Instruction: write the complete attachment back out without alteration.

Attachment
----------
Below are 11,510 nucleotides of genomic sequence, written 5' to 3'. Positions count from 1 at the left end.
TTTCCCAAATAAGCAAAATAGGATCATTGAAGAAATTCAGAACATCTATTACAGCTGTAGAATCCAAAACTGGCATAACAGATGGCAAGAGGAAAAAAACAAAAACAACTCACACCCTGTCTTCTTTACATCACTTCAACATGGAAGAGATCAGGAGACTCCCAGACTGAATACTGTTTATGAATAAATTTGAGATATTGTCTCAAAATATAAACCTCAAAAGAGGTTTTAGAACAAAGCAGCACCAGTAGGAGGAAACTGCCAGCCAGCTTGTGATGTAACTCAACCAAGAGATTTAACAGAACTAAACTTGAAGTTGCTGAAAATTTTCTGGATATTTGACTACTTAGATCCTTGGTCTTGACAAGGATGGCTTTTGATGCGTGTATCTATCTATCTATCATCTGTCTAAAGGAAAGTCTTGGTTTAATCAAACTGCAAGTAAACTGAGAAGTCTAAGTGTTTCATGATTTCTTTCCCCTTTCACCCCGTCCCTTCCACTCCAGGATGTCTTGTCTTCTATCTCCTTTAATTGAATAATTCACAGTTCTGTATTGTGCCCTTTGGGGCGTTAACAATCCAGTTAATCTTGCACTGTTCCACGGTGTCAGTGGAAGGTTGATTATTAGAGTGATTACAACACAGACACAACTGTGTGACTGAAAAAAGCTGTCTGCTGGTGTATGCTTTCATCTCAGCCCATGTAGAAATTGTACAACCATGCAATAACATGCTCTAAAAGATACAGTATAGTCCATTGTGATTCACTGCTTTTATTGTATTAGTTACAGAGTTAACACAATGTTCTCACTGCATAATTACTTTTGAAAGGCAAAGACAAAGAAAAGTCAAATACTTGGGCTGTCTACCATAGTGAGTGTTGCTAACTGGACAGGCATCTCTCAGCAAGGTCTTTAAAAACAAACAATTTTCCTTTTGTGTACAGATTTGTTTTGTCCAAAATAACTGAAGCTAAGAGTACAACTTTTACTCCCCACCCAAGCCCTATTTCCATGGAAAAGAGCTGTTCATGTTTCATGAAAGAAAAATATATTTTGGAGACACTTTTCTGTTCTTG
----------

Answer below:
Below are 11,510 nucleotides of genomic sequence, written 5' to 3'. Positions count from 1 at the left end.
TTTCCCAAATAAGCAAAATAGGATCATTGAAGAAATTCAGAACATCTATTACAGCTGTAGAATCCAAAACTGGCATAACAGATGGCAAGAGGAAAAAAACAAAAACAACTCACACCCTGTCTTCTTTACATCACTTCAACATGGAAGAGATCAGGAGACTCCCAGACTGAATACTGTTTATGAATAAATTTGAGATATTGTCTCAAAATATAAACCTCAAAAGAGGTTTTAGAACAAAGCAGCACCAGTAGGAGGAAACTGCCAGCCAGCTTGTGATGTAACTCAACCAAGAGATTTAACAGAACTAAACTTGAAGTTGCTGAAAATTTTCTGGATATTTGACTACTTAGATCCTTGGTCTTGACAAGGATGGCTTTTGATGCGTGTATCTATCTATCTATCATCTGTCTAAAGGAAAGTCTTGGTTTAATCAAACTGCAAGTAAACTGAGAAGTCTAAGTGTTTCATGATTTCTTTCCCCTTTCACCCCGTCCCTTCCACTCCAGGATGTCTTGTCTTCTATCTCCTTTAATTGAATAATTCACAGTTCTGTATTGTGCCCTTTGGGGCGTTAACAATCCAGTTAATCTTGCACTGTTCCACGGTGTCAGTGGAAGGTTGATTATTAGAGTGATTACAACACAGACACAACTGTGTGACTGAAAAAAGCTGTCTGCTGGTGTATGCTTTCATCTCAGCCCATGTAGAAATTGTACAACCATGCAATAACATGCTCTAAAAGATACAGTATAGTCCATTGTGATTCACTGCTTTTATTGTATTAGTTACAGAGTTAACACAATGTTCTCACTGCATAATTACTTTTGAAAGGCAAAGACAAAGAAAAGTCAAATACTTGGGCTGTCTACCATAGTGAGTGTTGCTAACTGGACAGGCATCTCTCAGCAAGGTCTTTAAAAACAAACAATTTTCCTTTTGTGTACAGATTTGTTTTGTCCAAAATAACTGAAGCTAAGAGTACAACTTTTACTCCCCACCCAAGCCCTATTTCCATGGAAAAGAGCTGTTCATGTTTCATGAAAGAAAAATATATTTTGGAGACACTTTTCTGTTCTTG